“It began in the middle of nowhere, with the birth of a Hero.”
Seb’s ears perked, aware of how this story goes. Its timeline ends somewhere wonderful, but at the moment Kokopelli always begins his story, Seb is slapped by the recollection of that which led up to it.
“Koko, don’t bother the children with that old story. What about that one with the magical seeds?”
His long dreads shifted as he looked up at her. They were like great black vines, recently with veins of silver hair as well. He was sitting, back curved, his flute dangling from a chain around his neck, the silver shining against his ebony skin like stars against the sky. A bundle of children, all between the ages of two to ten, sat in one way or another on the thick carpet in front of his stool. Their eyes shone with the promise of quality entertainment, which Kokopelli always provided with pleasure.
“Grand-Koko already told us that one.” One of the older ones piped up.
“Grand-Koko?” Seb echoed dubiously, raising an eyebrow at the man.
He grinned, mischievous and affable. “Like grandfather.” He explained, his eyes telling another story.
“Mm-hmm.” she countered. Even the youngest child could tell she wasn’t convinced.
“I’ll continue this story! You can listen in too, Seb.” Still that stupid smile. He didn't realize what he was doing. He was a trickster deity, but he wasn’t cruel.
“No thanks. I’ll rejoin at the fun part. Do you kids want summer rolls?”
Between the chorus of “yes!”’s, a young girl with curly green hair piped up to parrot something she’d obviously heard somewhere else: “You can’t just have the fun part without the sad part, Seb-tan*.”
Seb held back the snap in her voice as she said: “Well I don’t want to have to live the sad part again.”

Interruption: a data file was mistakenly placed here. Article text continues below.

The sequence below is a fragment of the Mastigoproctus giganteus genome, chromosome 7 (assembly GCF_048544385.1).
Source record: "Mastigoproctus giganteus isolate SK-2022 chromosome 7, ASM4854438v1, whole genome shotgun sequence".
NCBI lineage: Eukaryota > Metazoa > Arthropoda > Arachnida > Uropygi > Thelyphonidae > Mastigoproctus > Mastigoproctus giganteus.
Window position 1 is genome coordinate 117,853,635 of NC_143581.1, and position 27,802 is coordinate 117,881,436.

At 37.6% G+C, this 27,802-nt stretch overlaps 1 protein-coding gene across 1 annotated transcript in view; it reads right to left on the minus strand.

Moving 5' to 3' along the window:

The younger ones looked confused, the older ones dawned with realization. Koko’s smile fell.
A kid who couldn’t be older than three broke the silence, saying, “Go the story, Grand-Koko.”
“Continue the story, please.” His older sister corrected him.
Koko smiled again, less wide but no less sincere. Seb went to grab her basket to get vegetables for the summer rolls: carrot, cucumber, bean sprouts, oak lettuce, and some herbs (basil, mint, cilantro).
She heard the beginning of his story as she wrapped her shawl around herself, shoulders protesting. He began with himself, as usual.
“Kokopelli is perhaps best recognized by his curved back and the magic flute that he carries with him wherever he may go. He travels through the land, turning winter into spring with the beautiful notes from his flute, and calling the rain to come so that there would be a successful harvest later in the year. The hunch on his back represents the bag of seeds and the songs he carries. As he plays his flute, melting the snow and bringing the warmth of spring, everyone who hears his notes is so excited about the change in seasons that they are inspired to dance from dusk until dawn.”